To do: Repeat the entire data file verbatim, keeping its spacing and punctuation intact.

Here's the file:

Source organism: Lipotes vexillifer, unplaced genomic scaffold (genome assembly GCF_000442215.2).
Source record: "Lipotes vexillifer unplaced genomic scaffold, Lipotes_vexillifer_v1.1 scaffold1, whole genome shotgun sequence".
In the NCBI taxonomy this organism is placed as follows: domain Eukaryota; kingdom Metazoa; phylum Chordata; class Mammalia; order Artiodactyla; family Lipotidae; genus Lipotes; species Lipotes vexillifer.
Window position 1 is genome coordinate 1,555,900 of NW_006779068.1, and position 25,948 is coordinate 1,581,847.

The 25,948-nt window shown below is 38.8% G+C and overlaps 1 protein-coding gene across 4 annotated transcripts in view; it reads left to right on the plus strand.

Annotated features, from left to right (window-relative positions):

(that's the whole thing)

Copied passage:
Source organism: Lipotes vexillifer, unplaced genomic scaffold (genome assembly GCF_000442215.2).
Source record: "Lipotes vexillifer unplaced genomic scaffold, Lipotes_vexillifer_v1.1 scaffold1, whole genome shotgun sequence".
In the NCBI taxonomy this organism is placed as follows: domain Eukaryota; kingdom Metazoa; phylum Chordata; class Mammalia; order Artiodactyla; family Lipotidae; genus Lipotes; species Lipotes vexillifer.
Window position 1 is genome coordinate 1,555,900 of NW_006779068.1, and position 25,948 is coordinate 1,581,847.

The 25,948-nt window shown below is 38.8% G+C and overlaps 1 protein-coding gene across 4 annotated transcripts in view; it reads left to right on the plus strand.

Annotated features, from left to right (window-relative positions):